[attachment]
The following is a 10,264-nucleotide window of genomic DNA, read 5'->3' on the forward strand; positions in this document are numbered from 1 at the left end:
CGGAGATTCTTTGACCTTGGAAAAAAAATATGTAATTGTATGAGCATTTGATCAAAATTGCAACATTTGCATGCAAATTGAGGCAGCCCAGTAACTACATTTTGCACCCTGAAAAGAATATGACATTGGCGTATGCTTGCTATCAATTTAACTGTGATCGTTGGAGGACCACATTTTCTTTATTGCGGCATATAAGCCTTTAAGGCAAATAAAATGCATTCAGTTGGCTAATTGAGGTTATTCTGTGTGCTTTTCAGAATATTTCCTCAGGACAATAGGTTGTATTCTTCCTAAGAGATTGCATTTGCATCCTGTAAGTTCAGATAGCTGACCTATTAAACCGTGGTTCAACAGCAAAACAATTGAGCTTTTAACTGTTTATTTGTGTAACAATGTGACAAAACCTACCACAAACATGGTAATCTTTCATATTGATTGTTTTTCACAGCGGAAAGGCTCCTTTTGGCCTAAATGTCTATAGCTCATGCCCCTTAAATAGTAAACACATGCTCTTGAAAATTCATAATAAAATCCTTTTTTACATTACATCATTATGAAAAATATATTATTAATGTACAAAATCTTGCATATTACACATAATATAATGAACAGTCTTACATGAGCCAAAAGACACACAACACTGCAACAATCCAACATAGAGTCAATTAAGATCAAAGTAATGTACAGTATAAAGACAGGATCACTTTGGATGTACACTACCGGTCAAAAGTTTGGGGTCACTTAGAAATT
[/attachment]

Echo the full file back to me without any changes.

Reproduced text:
The following is a 10,264-nucleotide window of genomic DNA, read 5'->3' on the forward strand; positions in this document are numbered from 1 at the left end:
CGGAGATTCTTTGACCTTGGAAAAAAAATATGTAATTGTATGAGCATTTGATCAAAATTGCAACATTTGCATGCAAATTGAGGCAGCCCAGTAACTACATTTTGCACCCTGAAAAGAATATGACATTGGCGTATGCTTGCTATCAATTTAACTGTGATCGTTGGAGGACCACATTTTCTTTATTGCGGCATATAAGCCTTTAAGGCAAATAAAATGCATTCAGTTGGCTAATTGAGGTTATTCTGTGTGCTTTTCAGAATATTTCCTCAGGACAATAGGTTGTATTCTTCCTAAGAGATTGCATTTGCATCCTGTAAGTTCAGATAGCTGACCTATTAAACCGTGGTTCAACAGCAAAACAATTGAGCTTTTAACTGTTTATTTGTGTAACAATGTGACAAAACCTACCACAAACATGGTAATCTTTCATATTGATTGTTTTTCACAGCGGAAAGGCTCCTTTTGGCCTAAATGTCTATAGCTCATGCCCCTTAAATAGTAAACACATGCTCTTGAAAATTCATAATAAAATCCTTTTTTACATTACATCATTATGAAAAATATATTATTAATGTACAAAATCTTGCATATTACACATAATATAATGAACAGTCTTACATGAGCCAAAAGACACACAACACTGCAACAATCCAACATAGAGTCAATTAAGATCAAAGTAATGTACAGTATAAAGACAGGATCACTTTGGATGTACACTACCGGTCAAAAGTTTGGGGTCACTTAGAAATT